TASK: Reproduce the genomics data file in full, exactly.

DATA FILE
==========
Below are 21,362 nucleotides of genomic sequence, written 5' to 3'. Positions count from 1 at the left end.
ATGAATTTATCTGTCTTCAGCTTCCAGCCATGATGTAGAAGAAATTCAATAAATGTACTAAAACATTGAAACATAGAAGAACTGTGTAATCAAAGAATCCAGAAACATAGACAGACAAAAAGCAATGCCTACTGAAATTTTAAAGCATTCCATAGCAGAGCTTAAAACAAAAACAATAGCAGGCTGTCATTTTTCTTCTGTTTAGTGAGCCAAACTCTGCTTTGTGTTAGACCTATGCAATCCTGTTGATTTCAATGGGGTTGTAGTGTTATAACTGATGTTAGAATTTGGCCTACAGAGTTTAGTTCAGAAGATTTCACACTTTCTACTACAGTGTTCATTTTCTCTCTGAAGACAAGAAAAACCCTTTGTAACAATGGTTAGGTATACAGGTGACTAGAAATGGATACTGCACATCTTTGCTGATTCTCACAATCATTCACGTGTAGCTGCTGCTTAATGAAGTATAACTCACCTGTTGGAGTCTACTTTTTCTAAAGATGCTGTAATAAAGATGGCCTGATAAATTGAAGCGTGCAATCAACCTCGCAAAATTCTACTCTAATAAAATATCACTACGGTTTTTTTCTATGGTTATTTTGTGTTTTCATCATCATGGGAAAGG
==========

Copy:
Below are 21,362 nucleotides of genomic sequence, written 5' to 3'. Positions count from 1 at the left end.
ATGAATTTATCTGTCTTCAGCTTCCAGCCATGATGTAGAAGAAATTCAATAAATGTACTAAAACATTGAAACATAGAAGAACTGTGTAATCAAAGAATCCAGAAACATAGACAGACAAAAAGCAATGCCTACTGAAATTTTAAAGCATTCCATAGCAGAGCTTAAAACAAAAACAATAGCAGGCTGTCATTTTTCTTCTGTTTAGTGAGCCAAACTCTGCTTTGTGTTAGACCTATGCAATCCTGTTGATTTCAATGGGGTTGTAGTGTTATAACTGATGTTAGAATTTGGCCTACAGAGTTTAGTTCAGAAGATTTCACACTTTCTACTACAGTGTTCATTTTCTCTCTGAAGACAAGAAAAACCCTTTGTAACAATGGTTAGGTATACAGGTGACTAGAAATGGATACTGCACATCTTTGCTGATTCTCACAATCATTCACGTGTAGCTGCTGCTTAATGAAGTATAACTCACCTGTTGGAGTCTACTTTTTCTAAAGATGCTGTAATAAAGATGGCCTGATAAATTGAAGCGTGCAATCAACCTCGCAAAATTCTACTCTAATAAAATATCACTACGGTTTTTTTCTATGGTTATTTTGTGTTTTCATCATCATGGGAAAGG